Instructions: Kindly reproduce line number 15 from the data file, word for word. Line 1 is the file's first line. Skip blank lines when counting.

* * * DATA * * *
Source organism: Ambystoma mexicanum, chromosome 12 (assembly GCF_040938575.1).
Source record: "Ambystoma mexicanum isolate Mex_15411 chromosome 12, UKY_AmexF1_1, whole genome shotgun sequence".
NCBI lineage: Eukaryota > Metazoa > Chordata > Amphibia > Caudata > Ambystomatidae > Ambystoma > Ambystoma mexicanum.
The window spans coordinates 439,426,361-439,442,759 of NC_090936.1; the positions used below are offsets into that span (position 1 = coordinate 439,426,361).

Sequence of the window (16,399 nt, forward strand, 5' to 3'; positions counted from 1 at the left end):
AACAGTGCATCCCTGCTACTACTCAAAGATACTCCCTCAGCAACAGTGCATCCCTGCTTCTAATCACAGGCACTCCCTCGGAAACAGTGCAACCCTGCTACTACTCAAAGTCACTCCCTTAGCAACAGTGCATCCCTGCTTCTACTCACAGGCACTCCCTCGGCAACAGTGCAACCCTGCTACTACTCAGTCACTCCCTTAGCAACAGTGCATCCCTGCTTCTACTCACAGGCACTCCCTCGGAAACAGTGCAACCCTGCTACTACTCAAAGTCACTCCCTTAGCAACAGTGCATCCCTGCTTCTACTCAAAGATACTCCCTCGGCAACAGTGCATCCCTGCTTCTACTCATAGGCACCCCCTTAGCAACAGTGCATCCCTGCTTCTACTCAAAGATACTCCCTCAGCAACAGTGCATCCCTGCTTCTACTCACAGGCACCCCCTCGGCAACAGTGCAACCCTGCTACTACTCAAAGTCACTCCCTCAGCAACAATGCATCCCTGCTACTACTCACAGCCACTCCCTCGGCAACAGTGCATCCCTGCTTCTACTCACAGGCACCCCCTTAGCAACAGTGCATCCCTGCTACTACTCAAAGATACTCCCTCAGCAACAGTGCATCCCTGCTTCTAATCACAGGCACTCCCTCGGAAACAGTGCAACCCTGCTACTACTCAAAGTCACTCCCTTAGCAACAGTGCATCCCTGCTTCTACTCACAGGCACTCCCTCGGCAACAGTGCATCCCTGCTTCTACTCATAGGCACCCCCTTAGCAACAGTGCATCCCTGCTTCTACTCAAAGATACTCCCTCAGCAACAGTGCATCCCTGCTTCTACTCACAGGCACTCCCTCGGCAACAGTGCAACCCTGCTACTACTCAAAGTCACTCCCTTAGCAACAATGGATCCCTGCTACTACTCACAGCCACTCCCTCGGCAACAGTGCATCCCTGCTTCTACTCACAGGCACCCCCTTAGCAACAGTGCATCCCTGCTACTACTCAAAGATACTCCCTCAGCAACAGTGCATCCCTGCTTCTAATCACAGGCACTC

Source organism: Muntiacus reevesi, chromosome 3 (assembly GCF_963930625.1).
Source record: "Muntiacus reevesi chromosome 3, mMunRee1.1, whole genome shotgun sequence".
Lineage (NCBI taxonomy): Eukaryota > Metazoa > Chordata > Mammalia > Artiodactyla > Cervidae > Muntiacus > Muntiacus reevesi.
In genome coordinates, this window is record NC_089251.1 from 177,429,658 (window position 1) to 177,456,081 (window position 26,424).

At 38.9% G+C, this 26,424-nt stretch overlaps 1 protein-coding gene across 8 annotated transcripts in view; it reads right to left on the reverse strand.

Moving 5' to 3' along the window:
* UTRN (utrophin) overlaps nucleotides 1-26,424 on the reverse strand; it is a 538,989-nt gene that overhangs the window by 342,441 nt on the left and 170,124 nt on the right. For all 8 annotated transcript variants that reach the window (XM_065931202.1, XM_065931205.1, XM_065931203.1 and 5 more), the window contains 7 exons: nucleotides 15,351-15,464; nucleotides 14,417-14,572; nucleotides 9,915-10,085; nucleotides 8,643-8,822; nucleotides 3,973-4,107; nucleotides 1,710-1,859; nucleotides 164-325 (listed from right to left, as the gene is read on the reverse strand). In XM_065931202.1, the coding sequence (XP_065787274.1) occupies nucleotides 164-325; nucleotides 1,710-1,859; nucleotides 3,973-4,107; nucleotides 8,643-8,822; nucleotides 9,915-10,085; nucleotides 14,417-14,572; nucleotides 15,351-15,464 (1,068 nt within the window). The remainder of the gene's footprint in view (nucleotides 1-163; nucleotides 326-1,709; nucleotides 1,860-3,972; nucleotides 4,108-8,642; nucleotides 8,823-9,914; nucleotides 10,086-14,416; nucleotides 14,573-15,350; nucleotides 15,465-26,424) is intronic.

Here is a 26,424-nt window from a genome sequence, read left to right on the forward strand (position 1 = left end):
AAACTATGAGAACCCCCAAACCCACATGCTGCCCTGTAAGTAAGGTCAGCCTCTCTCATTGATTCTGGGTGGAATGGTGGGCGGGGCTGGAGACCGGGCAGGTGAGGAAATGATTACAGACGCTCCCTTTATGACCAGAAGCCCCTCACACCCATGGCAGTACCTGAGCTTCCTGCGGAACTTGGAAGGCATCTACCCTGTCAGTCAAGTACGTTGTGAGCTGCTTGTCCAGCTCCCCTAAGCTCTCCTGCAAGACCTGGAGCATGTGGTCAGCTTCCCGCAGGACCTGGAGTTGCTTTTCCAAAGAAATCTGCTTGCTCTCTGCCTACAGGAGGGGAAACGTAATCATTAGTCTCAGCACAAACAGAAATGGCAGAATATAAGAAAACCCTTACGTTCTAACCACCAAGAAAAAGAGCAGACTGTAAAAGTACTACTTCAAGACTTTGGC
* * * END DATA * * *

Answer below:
AAACTATGAGAACCCCCAAACCCACATGCTGCCCTGTAAGTAAGGTCAGCCTCTCTCATTGATTCTGGGTGGAATGGTGGGCGGGGCTGGAGACCGGGCAGGTGAGGAAATGATTACAGACGCTCCCTTTATGACCAGAAGCCCCTCACACCCATGGCAGTACCTGAGCTTCCTGCGGAACTTGGAAGGCATCTACCCTGTCAGTCAAGTACGTTGTGAGCTGCTTGTCCAGCTCCCCTAAGCTCTCCTGCAAGACCTGGAGCATGTGGTCAGCTTCCCGCAGGACCTGGAGTTGCTTTTCCAAAGAAATCTGCTTGCTCTCTGCCTACAGGAGGGGAAACGTAATCATTAGTCTCAGCACAAACAGAAATGGCAGAATATAAGAAAACCCTTACGTTCTAACCACCAAGAAAAAGAGCAGACTGTAAAAGTACTACTTCAAGACTTTGGC